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Tuesday, May 3, 2016

Area girl's poem for a soldier still brings tears

Monday, July 24, 2006

Steve Dolph still gets choked up every time he hears his daughter recite her poem, "American Soldier."

"I'm not afraid to admit it," the Le Mars resident said softly. "Morgan really captured what it feels like being a soldier and being away from everything that you know and everyone that you love."

Dolph served in Iraq with the U.S. Army Reserve's 129th Transportation Co. of Olathe, Kan., and returned from Al Asad, Iraq, in September 2005 after a second deployment with the 482nd Transportation Co. in Cherokee.

"The emotions Morgan described resonate with so many people," Dolph said of his daughter. "Morgan's words really left an impact on them, too."

But if the spirited 15-year-old had her way, nobody would have seen "American Soldier."

"I was 13 years old when I wrote the poem," Morgan said. "My dad had just been deployed for a second time and I wanted to write down exactly what I was feeling."

"It was for my own peace of mind," she said, "and not for any one else to see."

Morgan put her writing away.

"Actually, I had forgotten I had written it," she said.

But Morgan's mom soon discovered "American Soldier."

"I'm still not sure how she found it, and I'm still not sure if I'm happy she found it," Morgan said. "But it really showed what was going through my head and the emotions that I felt."

Morgan's poem shows the mixed emotions of having a soldier as a parent from the point-of-view of a child.

"You don't know what it's like ... no one does," the poem reads. "Not my friends or my teachers or ... anyone."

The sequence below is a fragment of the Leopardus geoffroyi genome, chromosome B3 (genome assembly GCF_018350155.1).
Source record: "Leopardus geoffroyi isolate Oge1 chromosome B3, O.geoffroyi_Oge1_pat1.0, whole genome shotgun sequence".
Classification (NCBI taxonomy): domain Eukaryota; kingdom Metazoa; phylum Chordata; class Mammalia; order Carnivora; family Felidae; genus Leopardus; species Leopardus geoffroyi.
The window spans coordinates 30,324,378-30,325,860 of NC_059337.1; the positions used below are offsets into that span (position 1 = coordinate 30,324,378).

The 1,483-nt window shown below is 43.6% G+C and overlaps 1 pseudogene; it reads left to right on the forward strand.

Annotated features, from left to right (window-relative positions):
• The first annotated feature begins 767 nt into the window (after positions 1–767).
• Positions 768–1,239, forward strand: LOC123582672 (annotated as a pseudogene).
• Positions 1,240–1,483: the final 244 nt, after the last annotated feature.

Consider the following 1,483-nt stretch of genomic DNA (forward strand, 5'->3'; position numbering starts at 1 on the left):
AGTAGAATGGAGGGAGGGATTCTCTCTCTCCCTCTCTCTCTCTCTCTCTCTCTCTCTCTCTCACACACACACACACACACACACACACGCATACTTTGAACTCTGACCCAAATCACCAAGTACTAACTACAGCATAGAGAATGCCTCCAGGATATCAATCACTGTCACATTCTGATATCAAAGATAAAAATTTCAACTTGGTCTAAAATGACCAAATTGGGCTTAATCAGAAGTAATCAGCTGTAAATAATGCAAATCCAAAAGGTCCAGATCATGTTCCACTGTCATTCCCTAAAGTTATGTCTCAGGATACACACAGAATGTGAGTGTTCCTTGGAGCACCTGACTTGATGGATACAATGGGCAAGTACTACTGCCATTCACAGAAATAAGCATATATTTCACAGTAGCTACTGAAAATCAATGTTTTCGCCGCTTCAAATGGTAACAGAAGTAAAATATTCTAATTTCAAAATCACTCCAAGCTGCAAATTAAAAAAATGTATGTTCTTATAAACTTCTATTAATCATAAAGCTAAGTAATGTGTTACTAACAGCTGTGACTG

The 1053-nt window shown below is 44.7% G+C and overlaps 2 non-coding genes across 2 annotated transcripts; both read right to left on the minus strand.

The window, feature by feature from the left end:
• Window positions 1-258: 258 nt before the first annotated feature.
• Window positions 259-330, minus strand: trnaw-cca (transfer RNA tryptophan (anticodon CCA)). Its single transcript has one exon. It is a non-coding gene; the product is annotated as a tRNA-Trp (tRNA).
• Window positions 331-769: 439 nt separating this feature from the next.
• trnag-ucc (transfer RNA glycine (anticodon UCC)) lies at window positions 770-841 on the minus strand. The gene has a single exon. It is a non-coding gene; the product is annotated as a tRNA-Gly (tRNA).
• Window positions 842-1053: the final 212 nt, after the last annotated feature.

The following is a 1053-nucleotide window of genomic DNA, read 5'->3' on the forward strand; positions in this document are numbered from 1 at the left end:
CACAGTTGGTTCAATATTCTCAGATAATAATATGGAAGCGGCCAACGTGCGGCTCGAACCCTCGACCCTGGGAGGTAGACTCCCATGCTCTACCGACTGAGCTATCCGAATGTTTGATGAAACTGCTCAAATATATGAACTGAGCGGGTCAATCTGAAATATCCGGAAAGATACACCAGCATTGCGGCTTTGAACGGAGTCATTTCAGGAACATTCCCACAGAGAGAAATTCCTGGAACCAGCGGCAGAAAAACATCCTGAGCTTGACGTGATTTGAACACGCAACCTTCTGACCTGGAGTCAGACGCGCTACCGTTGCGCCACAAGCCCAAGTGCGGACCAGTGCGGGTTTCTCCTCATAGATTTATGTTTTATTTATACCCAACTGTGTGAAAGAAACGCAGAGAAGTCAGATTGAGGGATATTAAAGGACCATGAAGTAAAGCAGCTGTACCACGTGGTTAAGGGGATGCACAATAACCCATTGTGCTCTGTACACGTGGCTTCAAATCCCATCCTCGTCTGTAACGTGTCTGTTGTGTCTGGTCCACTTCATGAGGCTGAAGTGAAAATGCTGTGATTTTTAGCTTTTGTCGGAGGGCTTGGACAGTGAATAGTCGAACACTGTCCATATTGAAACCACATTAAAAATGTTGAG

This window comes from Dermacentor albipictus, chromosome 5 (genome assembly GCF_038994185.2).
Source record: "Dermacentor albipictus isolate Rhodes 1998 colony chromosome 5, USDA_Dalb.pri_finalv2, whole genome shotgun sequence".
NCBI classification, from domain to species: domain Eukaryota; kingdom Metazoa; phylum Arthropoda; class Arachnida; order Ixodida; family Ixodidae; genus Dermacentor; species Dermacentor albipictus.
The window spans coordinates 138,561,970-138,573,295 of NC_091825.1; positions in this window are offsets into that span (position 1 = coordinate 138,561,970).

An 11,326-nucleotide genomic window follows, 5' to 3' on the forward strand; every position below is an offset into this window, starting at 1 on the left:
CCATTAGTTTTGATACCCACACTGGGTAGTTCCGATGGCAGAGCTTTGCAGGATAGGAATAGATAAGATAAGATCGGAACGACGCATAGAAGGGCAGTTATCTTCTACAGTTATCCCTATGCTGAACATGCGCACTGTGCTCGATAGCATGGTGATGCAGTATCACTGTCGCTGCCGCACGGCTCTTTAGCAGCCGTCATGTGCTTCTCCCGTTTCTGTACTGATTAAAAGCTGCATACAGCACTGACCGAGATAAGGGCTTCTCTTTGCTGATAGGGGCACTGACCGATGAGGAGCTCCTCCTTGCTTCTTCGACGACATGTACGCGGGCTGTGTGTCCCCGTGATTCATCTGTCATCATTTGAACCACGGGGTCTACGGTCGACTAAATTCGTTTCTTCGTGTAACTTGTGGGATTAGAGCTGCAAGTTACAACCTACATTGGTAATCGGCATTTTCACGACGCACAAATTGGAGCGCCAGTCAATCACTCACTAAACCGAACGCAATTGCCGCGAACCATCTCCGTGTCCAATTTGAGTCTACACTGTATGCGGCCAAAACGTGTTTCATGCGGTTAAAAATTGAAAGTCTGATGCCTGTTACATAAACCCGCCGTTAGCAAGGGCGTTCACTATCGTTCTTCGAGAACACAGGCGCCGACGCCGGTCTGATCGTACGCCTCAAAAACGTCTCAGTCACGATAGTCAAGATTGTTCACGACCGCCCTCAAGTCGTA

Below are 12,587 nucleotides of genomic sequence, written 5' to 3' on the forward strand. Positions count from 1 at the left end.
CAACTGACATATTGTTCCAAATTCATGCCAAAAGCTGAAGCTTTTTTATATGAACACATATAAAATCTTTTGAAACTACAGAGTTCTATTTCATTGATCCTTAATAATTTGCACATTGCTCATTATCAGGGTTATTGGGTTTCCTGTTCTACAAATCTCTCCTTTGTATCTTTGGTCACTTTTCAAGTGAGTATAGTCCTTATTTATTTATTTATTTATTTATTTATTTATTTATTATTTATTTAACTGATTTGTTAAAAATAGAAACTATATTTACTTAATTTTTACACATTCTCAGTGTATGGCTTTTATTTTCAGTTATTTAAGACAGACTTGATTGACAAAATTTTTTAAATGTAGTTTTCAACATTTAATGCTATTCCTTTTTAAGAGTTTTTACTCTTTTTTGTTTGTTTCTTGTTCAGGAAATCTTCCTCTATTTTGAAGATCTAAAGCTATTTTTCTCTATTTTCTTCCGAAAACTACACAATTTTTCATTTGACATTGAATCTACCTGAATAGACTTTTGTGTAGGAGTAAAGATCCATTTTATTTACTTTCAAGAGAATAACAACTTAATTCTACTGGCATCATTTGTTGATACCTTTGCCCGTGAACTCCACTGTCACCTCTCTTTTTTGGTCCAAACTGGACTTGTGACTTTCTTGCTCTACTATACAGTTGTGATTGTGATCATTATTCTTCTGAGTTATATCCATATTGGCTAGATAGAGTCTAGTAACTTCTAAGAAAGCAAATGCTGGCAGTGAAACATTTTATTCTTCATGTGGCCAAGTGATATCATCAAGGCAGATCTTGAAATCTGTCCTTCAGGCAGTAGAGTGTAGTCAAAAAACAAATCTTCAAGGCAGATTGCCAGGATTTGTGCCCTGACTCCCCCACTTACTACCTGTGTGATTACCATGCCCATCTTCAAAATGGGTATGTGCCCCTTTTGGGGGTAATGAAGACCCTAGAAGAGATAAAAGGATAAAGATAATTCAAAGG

"How do I fight this pain?" the poem asks. "I don't."

"When you're a kid, things always seem hopeless," Morgan said. "None of the decisions are up to you. But then you suddenly realize the decisions aren't up to him either."

"He may not like the decisions that are being made," she said, "but he has a job to do because he's an American soldier."

Morgan said her mom and her younger brother, Kyle, were helpful when her dad was away.

"My mom and brother gave me a shoulder to cry on when times got tough," she said. "My mom made an interesting point. When my dad was away, I was only losing thing: my dad. But when my dad was away, he was losing everything he knew."

"That helped to put everything in perspective," she said.

lt also helped Morgan to realize the commitment her dad was willing to make.

"He was willing to put everything on the line because he was proud to serve his country," she said. "And he was willing to put everything on the line to protect the people that he loves."

Morgan's experience taught her to respect and honor not only her dad but other soldiers and their families.

"They may be going through the hardest times of their lives too," she said.

Morgan said she's surprised at how people have reacted to "American Soldier."

"It was such a personal thing for me, but I guess it does resonate with the experiences of others going hrough the same thing," she said.

After having heard the poem again at Le Mars' recent Memorial Day Parade, Morgan said she, too, fought back her tears.

"I guess it still resonates with me, too," she said.



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